The decorations were completed in 1886 and strongly reflect themes of motherhood. In a time when as many as 8% of children did not live to see their first birthday, Traquair aimed to offer comfort and support to grieving parents through her decoration scheme. In style she draws on interpretations of mediaeval illuminated manuscripts and Byzantine art, and a review in the Scottish Art Review in 1889 refers to the murals as “A piece of illumination enlarged”.
In 1891 the Sick Children’s hospital moved to a new site at Rillbank in Sciennes and the little chapel was abandoned. Then, thanks to a petition led by Traquair herself, in 1894 some of the murals were successfully transported to a new purpose-built mortuary chapel. Although the old hospital site had been acquired by the Royal Infirmary of Edinburgh the murals were at serious risk of slow destruction as the chapel was no longer being used, and it was felt that the risks of moving them were no worse that leaving them in place. There were significant technical and logistical difficulties; indeed some of the panels were moved and installed still attached to the bricks of the old building.
As the new mortuary was larger than the original, panels from the first scheme were repaired, surrounded with fresh plaster, and the spaces filled with an enlarged decoration scheme. Although the two schemes are united by their use of colour, the second scheme deliberately uses a simpler and more childlike manner.
The mortuary chapel remains in use within the Sick Children’s Hospital to this day, and the building now has a Category A heritage listing reflecting its importance. Curtains were first installed in the 1970s so that the murals can be covered when required, as the religious themes reflected in the images are not always appropriate.
“…in some ways I shall never
do better or maybe as well”
In a published 1899 interview Phoebe Traquair considered this to be her ‘finest piece of work’, and the murals are the sole survivor of around 20 commissions instigated by the Edinburgh Social Union. However, this mural scheme painted across two sites in two separate decades again faces an uncertain future. With the relocation of the Royal Hospital for Sick Children to a new building at Little France in 2018, the existing site at Sciennes will be put up for sale as a commercial development opportunity in late 2016.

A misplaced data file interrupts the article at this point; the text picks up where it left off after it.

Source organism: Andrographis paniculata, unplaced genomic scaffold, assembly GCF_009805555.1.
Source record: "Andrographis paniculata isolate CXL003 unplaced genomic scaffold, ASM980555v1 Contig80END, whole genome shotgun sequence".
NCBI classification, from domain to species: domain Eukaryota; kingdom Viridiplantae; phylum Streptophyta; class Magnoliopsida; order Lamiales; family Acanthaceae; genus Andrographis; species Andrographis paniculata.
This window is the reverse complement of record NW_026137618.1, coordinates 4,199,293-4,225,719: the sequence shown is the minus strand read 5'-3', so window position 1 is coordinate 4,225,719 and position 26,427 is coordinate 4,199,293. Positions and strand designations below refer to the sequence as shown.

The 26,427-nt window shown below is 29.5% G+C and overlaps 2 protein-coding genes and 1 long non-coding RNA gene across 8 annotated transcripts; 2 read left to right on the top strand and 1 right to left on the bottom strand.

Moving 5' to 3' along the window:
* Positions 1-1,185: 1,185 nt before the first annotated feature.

I read a short excerpt from Katherine Mansfield’s journals today, along with her short story “Bliss”. Pears and pear trees feature in both.
“They were so bright, canary yellow – and small. And the peel was so thin and the pips jet – jet black.”
It’s hard to grow pears outdoors this far north. Our growing season is too short; our winds are too sharp; our nights are too cold. I’ve tried, and only ever managed to produce a single, small, hard, bitter fruit.
I’ve been thinking again this week about my maternal grandparents. They were young adults in the 1930s and 40s and like all of that generation, their lives were affected by WW2. I remember after my grandfather died in 2002, helping my mother to empty the bureau in the dining room of his house (now in the dining room of my house). Amongst lists and other administrative debris we found letters between my grandparents written during the war. I sat and read a few at the time and they contained deep affection and quite ordinary wishes – to be home, to go dancing together, to simply have each other’s company. Pedestrian on the one hand, but striking on the other in that war puts even the most pedestrian wishes out of reach. I have a vague memory of my grandfather, or maybe it was my mother, telling me about signing up when war broke out. He was a young man working for Barclay’s bank and he and some of his fellow employees were advised by an older colleague that they should sign up quickly. Not a rush of patriotic fervour but a dose of brutal pragmatism left over from the last war; sign up and choose where you go – don’t wait to be conscripted. I believe my grandfather joined the Royal Army Medical Corps, a non fighting arm of the military.